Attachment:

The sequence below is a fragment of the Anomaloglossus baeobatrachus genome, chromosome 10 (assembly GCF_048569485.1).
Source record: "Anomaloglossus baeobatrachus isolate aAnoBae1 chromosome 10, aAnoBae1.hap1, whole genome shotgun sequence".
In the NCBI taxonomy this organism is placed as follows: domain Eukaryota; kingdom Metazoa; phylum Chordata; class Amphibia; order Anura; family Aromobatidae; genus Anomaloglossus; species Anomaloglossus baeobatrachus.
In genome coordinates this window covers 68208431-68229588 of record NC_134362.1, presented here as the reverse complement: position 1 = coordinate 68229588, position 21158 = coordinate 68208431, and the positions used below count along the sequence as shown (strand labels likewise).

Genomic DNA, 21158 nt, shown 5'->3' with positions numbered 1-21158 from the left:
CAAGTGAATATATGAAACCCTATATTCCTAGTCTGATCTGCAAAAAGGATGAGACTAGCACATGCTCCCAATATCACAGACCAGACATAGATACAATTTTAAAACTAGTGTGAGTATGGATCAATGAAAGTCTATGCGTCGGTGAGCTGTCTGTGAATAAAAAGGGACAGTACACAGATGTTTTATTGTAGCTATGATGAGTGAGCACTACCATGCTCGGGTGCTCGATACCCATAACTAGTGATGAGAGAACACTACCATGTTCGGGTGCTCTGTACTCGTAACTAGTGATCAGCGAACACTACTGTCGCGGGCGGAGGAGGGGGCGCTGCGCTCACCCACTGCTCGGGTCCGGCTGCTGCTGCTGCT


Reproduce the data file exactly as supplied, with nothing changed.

The sequence below is a fragment of the Anomaloglossus baeobatrachus genome, chromosome 10 (assembly GCF_048569485.1).
Source record: "Anomaloglossus baeobatrachus isolate aAnoBae1 chromosome 10, aAnoBae1.hap1, whole genome shotgun sequence".
In the NCBI taxonomy this organism is placed as follows: domain Eukaryota; kingdom Metazoa; phylum Chordata; class Amphibia; order Anura; family Aromobatidae; genus Anomaloglossus; species Anomaloglossus baeobatrachus.
In genome coordinates this window covers 68208431-68229588 of record NC_134362.1, presented here as the reverse complement: position 1 = coordinate 68229588, position 21158 = coordinate 68208431, and the positions used below count along the sequence as shown (strand labels likewise).

Genomic DNA, 21158 nt, shown 5'->3' with positions numbered 1-21158 from the left:
CAAGTGAATATATGAAACCCTATATTCCTAGTCTGATCTGCAAAAAGGATGAGACTAGCACATGCTCCCAATATCACAGACCAGACATAGATACAATTTTAAAACTAGTGTGAGTATGGATCAATGAAAGTCTATGCGTCGGTGAGCTGTCTGTGAATAAAAAGGGACAGTACACAGATGTTTTATTGTAGCTATGATGAGTGAGCACTACCATGCTCGGGTGCTCGATACCCATAACTAGTGATGAGAGAACACTACCATGTTCGGGTGCTCTGTACTCGTAACTAGTGATCAGCGAACACTACTGTCGCGGGCGGAGGAGGGGGCGCTGCGCTCACCCACTGCTCGGGTCCGGCTGCTGCTGCTGCT